the ground. As for me, I'd prefer to use my dominance only as much as
necessary and develop the other elements of horse learning "in balance".
So in this context, here's what hierarchical pressure is all about.
For the most part, the horse which displays the greatest leadership presence
takes the top spot and earns the most respect, and sometimes this can be
the smallest horse in the group.
All horse bands have some form of social order. Every horse in the herd
has a ranking from top to bottom. This ranking is dynamic so as animals
leave or rejoin the band, gaps in the order are filled or the returning
horse assumes his former position, or perhaps finds himself in a new position in the order.
When a new horse (or human) is introduced into the equation, he must
establish his ranking. This is seldom done by force, although force can be
used between close-ranking contenders for the same spot in the order.
I have absolutely no desire to engage in a physical contest with any
horse. Most outweigh me by at least seven times, they are taller and can
run faster. I'd much rather display my knowledge of herd communication and
establish myself clearly as the leader. The easiest way to accomplish this
is in the round corral, the methods of which are discussed in other
As the hierarchical leader, the horse is going to respect my space, will
naturally yield to my pressure, will naturally watch for and respond to my
cues and aids, and will want to earn my respect in response. If I ask the
horse to follow me, he will whether on or off lead. If I signal to the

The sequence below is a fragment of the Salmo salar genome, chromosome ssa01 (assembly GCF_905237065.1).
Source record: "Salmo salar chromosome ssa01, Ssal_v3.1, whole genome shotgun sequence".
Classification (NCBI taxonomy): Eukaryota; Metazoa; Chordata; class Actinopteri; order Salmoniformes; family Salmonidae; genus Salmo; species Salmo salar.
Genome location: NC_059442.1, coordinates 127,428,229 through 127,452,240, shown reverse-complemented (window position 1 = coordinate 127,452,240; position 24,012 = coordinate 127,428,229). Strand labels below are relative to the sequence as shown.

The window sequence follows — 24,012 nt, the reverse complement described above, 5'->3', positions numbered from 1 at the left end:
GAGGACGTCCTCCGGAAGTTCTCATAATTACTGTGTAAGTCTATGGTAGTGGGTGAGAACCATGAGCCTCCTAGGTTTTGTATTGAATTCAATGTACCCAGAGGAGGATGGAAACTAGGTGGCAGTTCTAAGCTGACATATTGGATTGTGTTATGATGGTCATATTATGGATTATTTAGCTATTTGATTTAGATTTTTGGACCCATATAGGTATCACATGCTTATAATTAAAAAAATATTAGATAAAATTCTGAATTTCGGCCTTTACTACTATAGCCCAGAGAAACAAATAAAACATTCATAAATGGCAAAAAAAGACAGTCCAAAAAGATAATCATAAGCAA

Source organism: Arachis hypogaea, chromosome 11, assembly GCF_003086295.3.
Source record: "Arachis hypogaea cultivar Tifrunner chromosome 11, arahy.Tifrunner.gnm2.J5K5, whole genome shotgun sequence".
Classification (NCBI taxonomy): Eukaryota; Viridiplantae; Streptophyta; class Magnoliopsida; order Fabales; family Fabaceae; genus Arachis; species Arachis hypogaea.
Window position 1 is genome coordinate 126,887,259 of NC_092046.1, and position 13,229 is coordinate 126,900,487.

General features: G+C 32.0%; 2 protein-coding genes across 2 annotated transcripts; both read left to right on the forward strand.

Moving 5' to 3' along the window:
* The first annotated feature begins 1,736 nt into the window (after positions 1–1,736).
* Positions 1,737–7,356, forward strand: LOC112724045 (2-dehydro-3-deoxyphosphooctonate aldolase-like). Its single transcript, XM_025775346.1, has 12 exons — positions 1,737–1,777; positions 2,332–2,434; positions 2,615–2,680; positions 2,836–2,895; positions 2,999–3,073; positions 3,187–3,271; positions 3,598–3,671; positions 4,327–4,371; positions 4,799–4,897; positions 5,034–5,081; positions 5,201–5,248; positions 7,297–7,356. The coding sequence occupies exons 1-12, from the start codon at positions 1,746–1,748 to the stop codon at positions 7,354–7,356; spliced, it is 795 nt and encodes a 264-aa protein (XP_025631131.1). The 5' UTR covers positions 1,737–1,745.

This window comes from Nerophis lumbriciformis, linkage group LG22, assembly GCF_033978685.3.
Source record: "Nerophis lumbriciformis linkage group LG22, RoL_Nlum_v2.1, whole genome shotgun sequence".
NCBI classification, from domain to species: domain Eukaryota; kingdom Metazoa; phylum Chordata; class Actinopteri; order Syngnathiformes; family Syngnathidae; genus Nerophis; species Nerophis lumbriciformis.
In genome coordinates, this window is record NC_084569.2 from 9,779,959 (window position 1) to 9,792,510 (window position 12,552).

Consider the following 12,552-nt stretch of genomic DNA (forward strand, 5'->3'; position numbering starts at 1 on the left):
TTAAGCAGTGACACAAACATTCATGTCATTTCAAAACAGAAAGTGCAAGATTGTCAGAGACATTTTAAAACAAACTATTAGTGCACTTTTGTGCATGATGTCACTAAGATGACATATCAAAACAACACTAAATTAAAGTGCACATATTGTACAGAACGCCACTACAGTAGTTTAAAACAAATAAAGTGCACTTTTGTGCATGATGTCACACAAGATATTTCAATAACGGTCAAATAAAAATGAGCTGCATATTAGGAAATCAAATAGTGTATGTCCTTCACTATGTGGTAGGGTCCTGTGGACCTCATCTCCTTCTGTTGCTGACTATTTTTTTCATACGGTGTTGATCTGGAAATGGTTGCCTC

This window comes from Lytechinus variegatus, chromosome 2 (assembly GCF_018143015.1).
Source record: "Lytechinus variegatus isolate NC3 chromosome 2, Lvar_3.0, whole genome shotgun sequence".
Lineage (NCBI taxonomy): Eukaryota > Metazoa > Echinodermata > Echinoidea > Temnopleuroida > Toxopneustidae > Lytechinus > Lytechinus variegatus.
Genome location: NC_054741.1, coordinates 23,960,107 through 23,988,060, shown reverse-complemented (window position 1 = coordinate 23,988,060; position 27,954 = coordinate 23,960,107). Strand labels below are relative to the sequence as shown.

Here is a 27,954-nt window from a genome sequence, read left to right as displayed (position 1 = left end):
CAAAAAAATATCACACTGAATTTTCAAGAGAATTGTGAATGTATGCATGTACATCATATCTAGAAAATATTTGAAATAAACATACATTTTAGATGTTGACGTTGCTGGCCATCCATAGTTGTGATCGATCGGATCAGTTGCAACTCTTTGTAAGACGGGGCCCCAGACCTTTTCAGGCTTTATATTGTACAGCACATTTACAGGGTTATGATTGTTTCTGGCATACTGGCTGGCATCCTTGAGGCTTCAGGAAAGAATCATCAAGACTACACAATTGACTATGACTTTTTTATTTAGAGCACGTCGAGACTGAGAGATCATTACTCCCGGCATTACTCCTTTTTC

horse that some upsetting stimulus is OK, he will accept my judgement. If
I ask him to go off with just the wave of my hand, he'll make a snappy and
respectful departure. The only hitch is, I have to be diligent myself to
never betray that trust and following which I have solicited from my
In a nutshell, here's how it all works. You present yourself to the horse.
He is curious about you. Through good horsemanship techniques you
establish yourself as a leader. You start to set up problems for your
horse to solve (training the horse). The instant he gets the right idea,
you release him so he will get the association. As the problems presented
get more complex, you set it up so that your horse can see other horses
doing the activities correctly, or in some cases you show the horse how to
do something or that an upsetting stimulus is OK. You reinforce good
habits by establishing repetitive patterns (but avoid overdoing this and
boring your horse to sleep), and you avoid repetitive situations which
reinforce negative patterns (bad habits).
The concept is really that simple. It's the conversion from theory to
practical application which takes some thought and practice, but if you
understand why certain things work the way that they do, you'll
figure out how to get the results that you want.
Mustang Falcon showing off his stuff at the 2008 Nevada Day Parade.
Trooper (5 YO BLM mustang) off the range for less than a year at the WHB Expo.
(More specific details regarding these concepts are presented in the other
topics in the training section.)
How Sensitive are Horses to Their Handlers?
Check out the story of Clever Hans
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KBR Horse Training Information, © 1997
Lamm's Kickin' Back Ranch and Willis & Sharon Lamm. All rights reserved. Duplication of any of this material for commercial use is prohibited without express written permission. This prohibition is not intended to extend to personal non-commercial use, including sharing with others for safety and learning purposes, provided this copyright notice is attached.